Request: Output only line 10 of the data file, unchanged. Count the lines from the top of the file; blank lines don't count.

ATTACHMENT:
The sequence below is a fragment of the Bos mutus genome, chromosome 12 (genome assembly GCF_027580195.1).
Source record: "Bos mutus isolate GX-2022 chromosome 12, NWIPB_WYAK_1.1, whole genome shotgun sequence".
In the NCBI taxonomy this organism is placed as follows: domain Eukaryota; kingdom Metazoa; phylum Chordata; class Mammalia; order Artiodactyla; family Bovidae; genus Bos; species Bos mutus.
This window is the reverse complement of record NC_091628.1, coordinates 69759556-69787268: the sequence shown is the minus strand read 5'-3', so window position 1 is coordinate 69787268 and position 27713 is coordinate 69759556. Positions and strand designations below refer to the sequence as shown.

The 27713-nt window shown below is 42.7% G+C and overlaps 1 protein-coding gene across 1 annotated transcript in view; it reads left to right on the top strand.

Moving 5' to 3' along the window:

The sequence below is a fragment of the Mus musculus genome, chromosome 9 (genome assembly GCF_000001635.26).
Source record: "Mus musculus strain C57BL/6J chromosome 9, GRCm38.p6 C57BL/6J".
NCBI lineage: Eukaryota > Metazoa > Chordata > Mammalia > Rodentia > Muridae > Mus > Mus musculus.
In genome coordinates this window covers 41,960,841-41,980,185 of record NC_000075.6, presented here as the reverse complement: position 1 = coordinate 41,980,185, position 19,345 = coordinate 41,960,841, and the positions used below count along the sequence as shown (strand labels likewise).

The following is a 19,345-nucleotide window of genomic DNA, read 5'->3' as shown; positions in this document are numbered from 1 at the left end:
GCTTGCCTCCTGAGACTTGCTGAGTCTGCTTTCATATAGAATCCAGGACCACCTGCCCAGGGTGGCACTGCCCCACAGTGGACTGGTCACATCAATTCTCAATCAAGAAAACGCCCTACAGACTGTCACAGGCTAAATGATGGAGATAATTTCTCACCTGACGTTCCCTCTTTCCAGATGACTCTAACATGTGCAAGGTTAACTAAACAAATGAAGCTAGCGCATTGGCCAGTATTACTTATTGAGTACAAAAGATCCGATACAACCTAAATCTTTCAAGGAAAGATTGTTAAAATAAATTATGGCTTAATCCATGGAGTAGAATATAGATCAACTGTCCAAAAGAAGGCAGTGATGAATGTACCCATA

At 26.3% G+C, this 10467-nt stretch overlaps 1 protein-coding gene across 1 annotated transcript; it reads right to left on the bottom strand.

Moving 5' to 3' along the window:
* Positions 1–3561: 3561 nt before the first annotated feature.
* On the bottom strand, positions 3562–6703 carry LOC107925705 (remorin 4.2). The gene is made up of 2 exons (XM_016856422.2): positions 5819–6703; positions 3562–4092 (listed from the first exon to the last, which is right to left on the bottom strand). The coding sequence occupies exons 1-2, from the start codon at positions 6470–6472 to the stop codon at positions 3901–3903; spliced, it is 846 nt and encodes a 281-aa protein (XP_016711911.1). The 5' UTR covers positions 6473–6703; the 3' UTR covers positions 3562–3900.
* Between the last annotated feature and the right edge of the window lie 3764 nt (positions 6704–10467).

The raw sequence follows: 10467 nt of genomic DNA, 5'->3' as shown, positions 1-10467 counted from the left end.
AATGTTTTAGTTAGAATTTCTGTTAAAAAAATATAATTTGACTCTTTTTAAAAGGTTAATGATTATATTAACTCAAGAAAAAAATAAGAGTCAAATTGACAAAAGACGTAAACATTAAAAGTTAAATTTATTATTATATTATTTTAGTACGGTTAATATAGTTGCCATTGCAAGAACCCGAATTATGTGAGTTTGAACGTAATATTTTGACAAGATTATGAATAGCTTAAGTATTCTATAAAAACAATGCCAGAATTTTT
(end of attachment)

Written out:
In genome coordinates this window covers 41,960,841-41,980,185 of record NC_000075.6, presented here as the reverse complement: position 1 = coordinate 41,980,185, position 19,345 = coordinate 41,960,841, and the positions used below count along the sequence as shown (strand labels likewise).